Information Technology & Tourism 12(4) Abstracts

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Volume 12, Number 4

Information Technology & Tourism, Vol. 12 pp. 305–315
1098-3058/11 $60.00 + .00
DOI: 10.3727/109830511X13049763021853
Copyright © 2011 Cognizant Comm. Corp.
Printed in the USA. All rights reserved.

Trip Planning Functionalities: State of the Art and Future

Pieter Vansteenwegen* and Wouter Souffriau†‡

*Department of Industrial Management, Ghent University, Zwijnaarde, Belgium
‡Centre of Industrial Management, Katholieke Universiteit, Leuven, Belgium
‡dyNAVic, Leuven, Belgium

When tourists visit a city or region, they usually cannot visit every point of interest available as they are constrained in time and budget. Tourist recommender applications help tourists by facilitating personal selection. Providing adequate tour scheduling support for these kinds of applications is a daunting task for the application developer. The objective of this article is to demonstrate how existing models from the field of Operations Research (OR) fit this scheduling problem and enable a wide range of tourist trip planning functionalities. Using the Orienteering Problem (OP) and its extensions to model the tourist trip planning problem allows us to deal efficiently with a number of practical planning problems.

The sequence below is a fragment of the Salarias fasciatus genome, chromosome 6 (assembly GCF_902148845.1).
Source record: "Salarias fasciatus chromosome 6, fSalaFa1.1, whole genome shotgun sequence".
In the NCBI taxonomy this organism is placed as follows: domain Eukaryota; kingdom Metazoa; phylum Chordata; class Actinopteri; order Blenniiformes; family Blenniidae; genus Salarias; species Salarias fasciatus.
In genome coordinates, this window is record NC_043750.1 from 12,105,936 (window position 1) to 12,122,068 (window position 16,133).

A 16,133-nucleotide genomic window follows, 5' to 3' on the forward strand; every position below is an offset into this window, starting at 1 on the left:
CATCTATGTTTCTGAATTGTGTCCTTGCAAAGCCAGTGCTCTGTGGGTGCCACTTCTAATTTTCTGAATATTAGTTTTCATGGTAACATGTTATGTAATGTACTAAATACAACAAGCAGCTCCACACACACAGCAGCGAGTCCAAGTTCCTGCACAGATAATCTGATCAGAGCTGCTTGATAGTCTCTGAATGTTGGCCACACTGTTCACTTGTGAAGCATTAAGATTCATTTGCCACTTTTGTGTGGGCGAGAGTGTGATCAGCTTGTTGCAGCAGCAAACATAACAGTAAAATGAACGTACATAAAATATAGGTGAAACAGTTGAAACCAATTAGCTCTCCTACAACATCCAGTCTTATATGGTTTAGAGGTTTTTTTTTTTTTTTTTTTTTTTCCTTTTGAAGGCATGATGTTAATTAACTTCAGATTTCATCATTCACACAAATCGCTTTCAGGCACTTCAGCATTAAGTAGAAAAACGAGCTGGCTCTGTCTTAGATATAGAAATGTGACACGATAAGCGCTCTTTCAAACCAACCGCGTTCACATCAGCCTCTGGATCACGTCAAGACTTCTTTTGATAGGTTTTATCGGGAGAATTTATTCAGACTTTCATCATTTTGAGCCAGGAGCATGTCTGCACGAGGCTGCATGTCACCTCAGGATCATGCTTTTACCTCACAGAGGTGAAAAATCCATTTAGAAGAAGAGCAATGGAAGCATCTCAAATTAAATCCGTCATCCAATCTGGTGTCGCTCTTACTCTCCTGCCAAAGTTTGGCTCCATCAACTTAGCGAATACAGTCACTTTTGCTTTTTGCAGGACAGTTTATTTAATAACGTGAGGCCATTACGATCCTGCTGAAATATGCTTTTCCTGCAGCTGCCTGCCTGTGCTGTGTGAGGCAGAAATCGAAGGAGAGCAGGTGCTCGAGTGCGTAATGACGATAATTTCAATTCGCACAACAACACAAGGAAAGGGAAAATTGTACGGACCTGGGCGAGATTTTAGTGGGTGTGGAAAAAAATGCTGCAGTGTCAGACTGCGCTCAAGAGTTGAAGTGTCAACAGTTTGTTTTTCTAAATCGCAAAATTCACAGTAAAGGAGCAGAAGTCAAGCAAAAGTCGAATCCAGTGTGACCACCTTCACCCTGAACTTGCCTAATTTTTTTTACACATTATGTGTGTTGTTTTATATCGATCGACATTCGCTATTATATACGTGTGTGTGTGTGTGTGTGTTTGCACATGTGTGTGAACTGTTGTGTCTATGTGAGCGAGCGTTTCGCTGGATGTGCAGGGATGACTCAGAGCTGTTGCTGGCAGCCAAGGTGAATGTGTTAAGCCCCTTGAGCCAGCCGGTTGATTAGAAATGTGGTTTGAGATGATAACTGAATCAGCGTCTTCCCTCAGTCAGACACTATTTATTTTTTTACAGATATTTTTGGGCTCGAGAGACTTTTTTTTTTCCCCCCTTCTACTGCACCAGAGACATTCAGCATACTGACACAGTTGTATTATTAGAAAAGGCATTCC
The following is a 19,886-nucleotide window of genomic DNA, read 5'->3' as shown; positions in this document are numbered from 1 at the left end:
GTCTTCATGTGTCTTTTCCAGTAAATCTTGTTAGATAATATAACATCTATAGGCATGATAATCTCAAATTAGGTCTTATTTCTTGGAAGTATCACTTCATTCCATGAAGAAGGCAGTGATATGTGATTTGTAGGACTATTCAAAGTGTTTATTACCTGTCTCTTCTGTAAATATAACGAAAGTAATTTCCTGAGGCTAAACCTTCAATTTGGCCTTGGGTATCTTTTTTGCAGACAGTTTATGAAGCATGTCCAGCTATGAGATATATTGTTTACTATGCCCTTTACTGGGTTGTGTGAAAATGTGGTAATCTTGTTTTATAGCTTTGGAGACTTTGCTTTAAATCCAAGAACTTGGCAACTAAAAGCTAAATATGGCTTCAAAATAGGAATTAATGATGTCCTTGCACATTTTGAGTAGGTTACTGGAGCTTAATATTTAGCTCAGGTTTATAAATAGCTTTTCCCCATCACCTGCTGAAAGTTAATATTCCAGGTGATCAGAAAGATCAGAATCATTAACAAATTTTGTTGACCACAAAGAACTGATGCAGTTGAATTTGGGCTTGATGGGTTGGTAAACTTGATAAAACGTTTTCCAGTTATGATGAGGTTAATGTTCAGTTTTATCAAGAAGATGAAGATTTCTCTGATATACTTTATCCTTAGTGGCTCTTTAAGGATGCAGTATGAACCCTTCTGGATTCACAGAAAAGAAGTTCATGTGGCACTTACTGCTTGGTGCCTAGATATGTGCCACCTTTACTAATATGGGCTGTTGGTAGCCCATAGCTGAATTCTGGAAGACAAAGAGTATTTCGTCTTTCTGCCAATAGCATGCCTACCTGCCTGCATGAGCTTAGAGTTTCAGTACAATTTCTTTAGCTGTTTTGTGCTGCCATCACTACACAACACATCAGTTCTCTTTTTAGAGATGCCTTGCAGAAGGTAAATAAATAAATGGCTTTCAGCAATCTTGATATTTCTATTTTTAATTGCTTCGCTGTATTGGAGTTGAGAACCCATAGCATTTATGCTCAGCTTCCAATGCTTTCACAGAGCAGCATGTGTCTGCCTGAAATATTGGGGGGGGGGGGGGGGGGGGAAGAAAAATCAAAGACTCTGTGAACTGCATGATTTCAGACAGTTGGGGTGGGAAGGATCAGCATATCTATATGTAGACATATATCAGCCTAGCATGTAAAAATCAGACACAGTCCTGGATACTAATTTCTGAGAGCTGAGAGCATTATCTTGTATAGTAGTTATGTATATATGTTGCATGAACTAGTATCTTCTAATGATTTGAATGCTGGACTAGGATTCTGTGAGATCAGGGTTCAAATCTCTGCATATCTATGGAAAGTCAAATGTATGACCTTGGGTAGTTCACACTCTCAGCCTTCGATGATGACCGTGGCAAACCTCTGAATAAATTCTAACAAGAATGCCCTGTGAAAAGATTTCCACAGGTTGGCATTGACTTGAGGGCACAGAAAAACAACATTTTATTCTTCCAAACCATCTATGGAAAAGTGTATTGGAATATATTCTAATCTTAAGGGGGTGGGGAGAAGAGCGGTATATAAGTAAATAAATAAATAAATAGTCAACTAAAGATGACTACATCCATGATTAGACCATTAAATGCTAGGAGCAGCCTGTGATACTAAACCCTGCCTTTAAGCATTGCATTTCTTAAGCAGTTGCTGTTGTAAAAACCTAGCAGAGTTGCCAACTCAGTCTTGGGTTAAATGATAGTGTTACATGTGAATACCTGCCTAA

Key words: Trip planning; Recommender systems; Orienteering Problem (OP); Operations research

Address correspondence to Pieter Vansteenwegen, Department of Industrial Management, Ghent University, Technologiepark 903, 9052 Zwijnaarde, Belgium. Tel: +32 9 264 55 08; Fax: +32 9 264 58 47; E-mail: This e-mail address is being protected from spambots. You need JavaScript enabled to view it


Information Technology & Tourism, Vol. 12 pp. 317–330
1098-3058/11 $60.00 + .00
DOI: 10.3727/109830511X13049763021899
Copyright © 2011 Cognizant Comm. Corp.
Printed in the USA. All rights reserved.

Examining the Relationship Among Service Recovery, Affective Commitment, Calculative Commitment, and Trust for e-Travel Retailers

Khaldoon “Khal” Nusair

Rosen College of Hospitality Management, University of Central Florida, Orlando, FL, USA

There is a gap in the literature with respect to studies that examined the importance of service recovery for Generation Y customers in an online travel context. This study examines various dimensions of commitment important to the development and maintenance of enduring relationships with Generation Y. The theoretical foundations for this study are based on social exchange theory, commitment-trust theory, and organizational commitment theory. The results of the study shows that affective commitment and trust are the most important constructs for building long-term relationships following service recovery; on the other hand, calculative commitment had negative impact on trust. The implications of these findings for both research and practitioners are discussed in the final section of the study.